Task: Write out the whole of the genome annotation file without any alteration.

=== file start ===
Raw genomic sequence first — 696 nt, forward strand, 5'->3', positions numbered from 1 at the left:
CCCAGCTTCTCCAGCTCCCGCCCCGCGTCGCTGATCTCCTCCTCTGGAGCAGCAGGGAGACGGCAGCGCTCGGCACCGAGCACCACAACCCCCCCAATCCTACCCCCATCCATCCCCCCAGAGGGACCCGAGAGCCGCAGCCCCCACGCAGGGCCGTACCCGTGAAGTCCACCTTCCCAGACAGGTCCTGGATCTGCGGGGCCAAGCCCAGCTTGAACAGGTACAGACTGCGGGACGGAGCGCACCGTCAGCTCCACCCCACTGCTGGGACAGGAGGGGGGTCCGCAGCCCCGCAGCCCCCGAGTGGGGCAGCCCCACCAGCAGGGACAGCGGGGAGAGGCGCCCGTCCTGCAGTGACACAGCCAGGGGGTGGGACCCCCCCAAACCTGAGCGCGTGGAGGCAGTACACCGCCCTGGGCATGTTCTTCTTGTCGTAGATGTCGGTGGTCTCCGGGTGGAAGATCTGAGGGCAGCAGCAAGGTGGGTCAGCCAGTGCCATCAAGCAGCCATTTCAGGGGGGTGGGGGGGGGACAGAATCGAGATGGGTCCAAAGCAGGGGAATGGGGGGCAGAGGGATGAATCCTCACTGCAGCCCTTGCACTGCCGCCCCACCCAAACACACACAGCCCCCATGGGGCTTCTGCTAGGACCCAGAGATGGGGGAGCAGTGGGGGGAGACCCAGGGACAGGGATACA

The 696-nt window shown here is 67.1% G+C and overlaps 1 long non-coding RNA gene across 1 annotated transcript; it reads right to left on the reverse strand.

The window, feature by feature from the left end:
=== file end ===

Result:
Raw genomic sequence first — 696 nt, forward strand, 5'->3', positions numbered from 1 at the left:
CCCAGCTTCTCCAGCTCCCGCCCCGCGTCGCTGATCTCCTCCTCTGGAGCAGCAGGGAGACGGCAGCGCTCGGCACCGAGCACCACAACCCCCCCAATCCTACCCCCATCCATCCCCCCAGAGGGACCCGAGAGCCGCAGCCCCCACGCAGGGCCGTACCCGTGAAGTCCACCTTCCCAGACAGGTCCTGGATCTGCGGGGCCAAGCCCAGCTTGAACAGGTACAGACTGCGGGACGGAGCGCACCGTCAGCTCCACCCCACTGCTGGGACAGGAGGGGGGTCCGCAGCCCCGCAGCCCCCGAGTGGGGCAGCCCCACCAGCAGGGACAGCGGGGAGAGGCGCCCGTCCTGCAGTGACACAGCCAGGGGGTGGGACCCCCCCAAACCTGAGCGCGTGGAGGCAGTACACCGCCCTGGGCATGTTCTTCTTGTCGTAGATGTCGGTGGTCTCCGGGTGGAAGATCTGAGGGCAGCAGCAAGGTGGGTCAGCCAGTGCCATCAAGCAGCCATTTCAGGGGGGTGGGGGGGGGACAGAATCGAGATGGGTCCAAAGCAGGGGAATGGGGGGCAGAGGGATGAATCCTCACTGCAGCCCTTGCACTGCCGCCCCACCCAAACACACACAGCCCCCATGGGGCTTCTGCTAGGACCCAGAGATGGGGGAGCAGTGGGGGGAGACCCAGGGACAGGGATACA

The 696-nt window shown here is 67.1% G+C and overlaps 1 long non-coding RNA gene across 1 annotated transcript; it reads right to left on the reverse strand.

The window, feature by feature from the left end: